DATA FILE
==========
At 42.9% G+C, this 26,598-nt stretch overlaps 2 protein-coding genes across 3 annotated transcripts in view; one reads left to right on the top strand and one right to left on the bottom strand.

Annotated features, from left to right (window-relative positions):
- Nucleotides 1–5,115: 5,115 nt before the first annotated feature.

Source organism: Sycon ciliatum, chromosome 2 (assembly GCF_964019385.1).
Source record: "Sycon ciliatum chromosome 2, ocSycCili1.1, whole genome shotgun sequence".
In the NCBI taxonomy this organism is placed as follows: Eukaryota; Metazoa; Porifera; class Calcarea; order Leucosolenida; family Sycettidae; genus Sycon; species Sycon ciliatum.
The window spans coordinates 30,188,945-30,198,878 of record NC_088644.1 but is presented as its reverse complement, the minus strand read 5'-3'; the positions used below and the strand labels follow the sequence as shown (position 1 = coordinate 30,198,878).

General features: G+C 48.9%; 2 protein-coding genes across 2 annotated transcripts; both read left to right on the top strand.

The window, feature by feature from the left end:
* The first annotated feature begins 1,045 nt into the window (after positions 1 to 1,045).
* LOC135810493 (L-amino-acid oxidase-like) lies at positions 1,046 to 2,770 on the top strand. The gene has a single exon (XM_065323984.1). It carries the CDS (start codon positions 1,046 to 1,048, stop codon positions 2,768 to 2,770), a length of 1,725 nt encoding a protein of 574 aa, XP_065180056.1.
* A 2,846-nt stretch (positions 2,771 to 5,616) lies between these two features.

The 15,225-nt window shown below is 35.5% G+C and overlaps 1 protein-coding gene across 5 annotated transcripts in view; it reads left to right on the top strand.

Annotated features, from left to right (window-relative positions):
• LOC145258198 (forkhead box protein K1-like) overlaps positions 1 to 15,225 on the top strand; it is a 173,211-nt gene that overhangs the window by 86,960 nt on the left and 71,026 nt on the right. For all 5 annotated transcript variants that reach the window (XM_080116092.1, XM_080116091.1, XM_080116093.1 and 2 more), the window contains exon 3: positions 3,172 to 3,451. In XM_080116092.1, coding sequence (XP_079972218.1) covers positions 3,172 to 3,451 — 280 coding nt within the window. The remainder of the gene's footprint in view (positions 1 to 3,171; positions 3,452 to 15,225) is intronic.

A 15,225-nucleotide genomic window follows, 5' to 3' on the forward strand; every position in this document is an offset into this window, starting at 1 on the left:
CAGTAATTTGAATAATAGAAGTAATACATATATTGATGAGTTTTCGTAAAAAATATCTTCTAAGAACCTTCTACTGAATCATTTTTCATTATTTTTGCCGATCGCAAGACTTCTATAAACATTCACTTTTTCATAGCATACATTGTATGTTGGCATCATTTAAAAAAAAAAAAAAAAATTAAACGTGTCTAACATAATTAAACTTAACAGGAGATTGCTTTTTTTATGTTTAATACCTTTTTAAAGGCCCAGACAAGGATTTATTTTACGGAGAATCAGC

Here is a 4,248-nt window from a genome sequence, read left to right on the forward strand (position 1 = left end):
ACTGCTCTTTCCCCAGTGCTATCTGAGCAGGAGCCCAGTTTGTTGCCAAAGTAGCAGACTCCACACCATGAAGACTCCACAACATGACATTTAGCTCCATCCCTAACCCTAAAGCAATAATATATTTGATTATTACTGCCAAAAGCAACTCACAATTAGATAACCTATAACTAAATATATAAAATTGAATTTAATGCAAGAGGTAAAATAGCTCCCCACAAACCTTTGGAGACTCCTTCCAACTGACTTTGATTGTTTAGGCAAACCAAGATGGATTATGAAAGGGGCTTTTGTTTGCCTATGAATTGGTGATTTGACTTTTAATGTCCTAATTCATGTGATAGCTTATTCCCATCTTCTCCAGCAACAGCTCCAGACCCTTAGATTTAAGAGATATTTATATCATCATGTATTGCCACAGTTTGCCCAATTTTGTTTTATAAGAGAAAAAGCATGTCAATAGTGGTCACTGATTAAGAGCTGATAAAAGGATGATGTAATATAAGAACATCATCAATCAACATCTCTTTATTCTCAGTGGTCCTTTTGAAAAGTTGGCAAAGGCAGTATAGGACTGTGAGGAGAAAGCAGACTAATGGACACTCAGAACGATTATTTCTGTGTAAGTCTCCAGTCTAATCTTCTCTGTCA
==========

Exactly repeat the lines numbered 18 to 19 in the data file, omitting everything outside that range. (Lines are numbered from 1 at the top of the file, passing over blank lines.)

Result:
Here is a 4,248-nt window from a genome sequence, read left to right on the forward strand (position 1 = left end):
ACTGCTCTTTCCCCAGTGCTATCTGAGCAGGAGCCCAGTTTGTTGCCAAAGTAGCAGACTCCACACCATGAAGACTCCACAACATGACATTTAGCTCCATCCCTAACCCTAAAGCAATAATATATTTGATTATTACTGCCAAAAGCAACTCACAATTAGATAACCTATAACTAAATATATAAAATTGAATTTAATGCAAGAGGTAAAATAGCTCCCCACAAACCTTTGGAGACTCCTTCCAACTGACTTTGATTGTTTAGGCAAACCAAGATGGATTATGAAAGGGGCTTTTGTTTGCCTATGAATTGGTGATTTGACTTTTAATGTCCTAATTCATGTGATAGCTTATTCCCATCTTCTCCAGCAACAGCTCCAGACCCTTAGATTTAAGAGATATTTATATCATCATGTATTGCCACAGTTTGCCCAATTTTGTTTTATAAGAGAAAAAGCATGTCAATAGTGGTCACTGATTAAGAGCTGATAAAAGGATGATGTAATATAAGAACATCATCAATCAACATCTCTTTATTCTCAGTGGTCCTTTTGAAAAGTTGGCAAAGGCAGTATAGGACTGTGAGGAGAAAGCAGACTAATGGACACTCAGAACGATTATTTCTGTGTAAGTCTCCAGTCTAATCTTCTCTGTCA